Communities[]

Cities[]

  • Galion (part)

Villages[]

  • Cardington
  • Chesterville
  • Edison
  • Fulton
  • Marengo
  • Mount Gilead (county seat)
  • Sparta

Townships[]

  • Bennington
  • Canaan
  • Cardington
  • Chester
  • Congress
  • Franklin
  • Gilead
  • Harmony
  • Lincoln
  • North Bloomfield
  • Perry
  • Peru
  • South Bloomfield
  • Troy
  • Washington
  • Westfield

https://web.archive.org/web/20160715023447/http://www.ohiotownships.org/township-websites

Census-designated places[]

  • Candlewood Lake
  • Hidden Lakes
  • Iberia

Unincorporated communities[]

  • Bloomfield
  • Blooming Grove
  • Climax
  • Denmark
  • Fargo
  • Johnsville
  • Jugs Corners
  • North Woodbury
  • Pagetown
  • Pulaskiville
  • Russell
  • Saint James
  • Shawtown
  • Shauck
  • South Woodbury
  • Steam Corners
  • Vails Corners
  • West Liberty
  • West Point
  • Westfield
  • Williamsport

Notable residents[]

  • Tim Belcher, former Major League Baseball pitcher
  • Richard Dillingham, Quaker abolitionist
  • Frank W. Gunsaulus, pastor
  • Albert P. Halfhill, businessman, father of the tuna packing industry was born in the county.
  • Warren G. Harding, U.S. President
  • Dawn Powell, author
  • Esther Tuttle Pritchard (1840–1900), minister, editor
  • Samuel Newitt Wood, politician and women's rights advocate

See also[]

  • National Register of Historic Places listings in Morrow County, Ohio

References[]

  1. ^ "Ohio County Profiles: Morrow County". Ohio Department of Development. http://www.odod.state.oh.us/research/FILES/S0/Morrow.pdf. 
  2. ^ 2020 census
  3. ^ "Find a County". National Association of Counties. http://www.naco.org/Counties/Pages/FindACounty.aspx. 
  4. ^ "Centers of Population by State: 2010". United States Census Bureau. https://www.census.gov/geo/reference/docs/cenpop2010/CenPop2010_Mean_ST.txt. 
  5. ^ "2010 Census Gazetteer Files". United States Census Bureau. August 22, 2012. https://www.census.gov/geo/maps-data/data/docs/gazetteer/counties_list_39.txt. 
  6. ^ (January 22, 2014) "14-R-046". Commissioners' Journal. 
  7. ^ "GNIS". United States Geological Survey. http://geonames.usgs.gov/apex/f?p=136:1:0:::::. 
  8. ^ "U.S. Decennial Census". United States Census Bureau. https://www.census.gov/programs-surveys/decennial-census.html. 
  9. ^ "Historical Census Browser". University of Virginia Library. http://mapserver.lib.virginia.edu.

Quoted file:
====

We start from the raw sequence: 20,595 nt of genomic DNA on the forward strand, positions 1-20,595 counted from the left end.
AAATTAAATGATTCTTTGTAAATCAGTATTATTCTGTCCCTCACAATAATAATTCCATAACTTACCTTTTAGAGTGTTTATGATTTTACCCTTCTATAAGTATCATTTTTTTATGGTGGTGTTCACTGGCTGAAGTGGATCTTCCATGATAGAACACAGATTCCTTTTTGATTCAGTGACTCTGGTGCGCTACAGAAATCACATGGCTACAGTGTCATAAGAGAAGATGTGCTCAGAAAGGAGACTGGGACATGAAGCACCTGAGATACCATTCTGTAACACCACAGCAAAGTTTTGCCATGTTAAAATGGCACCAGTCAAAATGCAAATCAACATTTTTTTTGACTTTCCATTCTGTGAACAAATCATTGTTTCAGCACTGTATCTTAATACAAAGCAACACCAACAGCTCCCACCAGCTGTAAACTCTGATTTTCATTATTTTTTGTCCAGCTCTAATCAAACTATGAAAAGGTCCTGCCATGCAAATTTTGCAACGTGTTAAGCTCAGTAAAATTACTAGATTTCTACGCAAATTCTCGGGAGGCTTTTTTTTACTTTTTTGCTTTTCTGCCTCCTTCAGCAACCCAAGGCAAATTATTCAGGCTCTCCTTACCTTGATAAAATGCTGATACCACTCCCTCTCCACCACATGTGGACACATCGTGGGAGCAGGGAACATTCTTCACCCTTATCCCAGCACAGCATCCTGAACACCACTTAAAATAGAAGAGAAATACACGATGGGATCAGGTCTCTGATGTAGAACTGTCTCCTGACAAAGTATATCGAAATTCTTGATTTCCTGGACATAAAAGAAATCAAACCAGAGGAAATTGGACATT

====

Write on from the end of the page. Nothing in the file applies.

10. ^ Forstall, Richard L., ed (March 27, 1995). "Population of Counties by Decennial Census: 1900 to 1990". United States Census Bureau. https://www.census.gov/population/cencounts/oh190090.txt. 
  11. ^ "Census 2000 PHC-T-4. Ranking Tables for Counties: 1990 and 2000". United States Census Bureau. April 2, 2001. https://www.census.gov/population/www/cen2000/briefs/phc-t4/tables/tab02.pdf. 
  12. ^ 2020 census
  13. ^ "U.S. Census website". United States Census Bureau. https://www.census.gov. 
  14. ^ a b c "DP-1 Profile of General Population and Housing Characteristics: 2010 Demographic Profile Data". United States Census Bureau. http://factfinder.census.gov/bkmk/table/1.0/en/DEC/10_DP/DPDP1/0500000US39117. 
  15. ^ "Population, Housing Units, Area, and Density: 2010 - County". United States Census Bureau. http://factfinder.census.gov/bkmk/table/1.0/en/DEC/10_SF1/GCTPH1.CY07/0500000US39117. 
  16. ^ "DP02 SELECTED SOCIAL CHARACTERISTICS IN THE UNITED STATES – 2006-2010 American Community Survey 5-Year Estimates". United States Census Bureau. http://factfinder.census.gov/bkmk/table/1.0/en/ACS/10_5YR/DP02/0500000US39117. 
  17. ^ "DP03 SELECTED ECONOMIC CHARACTERISTICS – 2006-2010 American Community Survey 5-Year Estimates". United States Census Bureau. http://factfinder.census.gov/bkmk/table/1.0/en/ACS/10_5YR/DP03/0500000US39117. 
  18. ^ Leip, David. "Dave Leip's Atlas of U.S. Presidential Elections". http://uselectionatlas.org/RESULTS. 

External links[]

Coordinates: 40°32′N 82°48′W / 40.53, -82.80